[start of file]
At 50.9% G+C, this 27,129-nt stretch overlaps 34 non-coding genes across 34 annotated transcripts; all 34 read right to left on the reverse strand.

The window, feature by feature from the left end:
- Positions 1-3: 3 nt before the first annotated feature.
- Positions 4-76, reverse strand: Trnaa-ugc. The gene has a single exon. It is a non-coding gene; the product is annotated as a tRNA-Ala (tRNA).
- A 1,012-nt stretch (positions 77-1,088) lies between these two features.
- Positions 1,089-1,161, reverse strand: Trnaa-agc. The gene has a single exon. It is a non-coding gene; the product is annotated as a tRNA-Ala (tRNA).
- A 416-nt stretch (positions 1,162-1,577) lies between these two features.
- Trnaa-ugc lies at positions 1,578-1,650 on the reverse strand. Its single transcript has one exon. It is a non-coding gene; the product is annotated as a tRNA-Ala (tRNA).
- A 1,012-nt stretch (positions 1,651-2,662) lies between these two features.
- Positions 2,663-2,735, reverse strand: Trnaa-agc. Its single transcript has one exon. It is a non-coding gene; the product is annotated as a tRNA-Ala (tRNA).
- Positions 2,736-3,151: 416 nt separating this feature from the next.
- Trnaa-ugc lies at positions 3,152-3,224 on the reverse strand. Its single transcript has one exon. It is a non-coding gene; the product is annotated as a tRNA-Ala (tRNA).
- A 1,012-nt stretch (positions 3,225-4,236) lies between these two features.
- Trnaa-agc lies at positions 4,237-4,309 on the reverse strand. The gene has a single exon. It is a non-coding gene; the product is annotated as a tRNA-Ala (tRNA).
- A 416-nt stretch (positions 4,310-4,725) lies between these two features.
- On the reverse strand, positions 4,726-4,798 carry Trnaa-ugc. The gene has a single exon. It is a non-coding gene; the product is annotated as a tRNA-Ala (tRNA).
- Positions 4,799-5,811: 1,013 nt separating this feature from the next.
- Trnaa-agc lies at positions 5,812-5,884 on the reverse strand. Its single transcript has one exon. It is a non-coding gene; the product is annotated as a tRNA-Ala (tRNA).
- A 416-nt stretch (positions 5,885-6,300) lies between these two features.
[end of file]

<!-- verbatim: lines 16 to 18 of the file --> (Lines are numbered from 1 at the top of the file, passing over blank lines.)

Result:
- On the reverse strand, positions 4,726-4,798 carry Trnaa-ugc. The gene has a single exon. It is a non-coding gene; the product is annotated as a tRNA-Ala (tRNA).
- Positions 4,799-5,811: 1,013 nt separating this feature from the next.
- Trnaa-agc lies at positions 5,812-5,884 on the reverse strand. Its single transcript has one exon. It is a non-coding gene; the product is annotated as a tRNA-Ala (tRNA).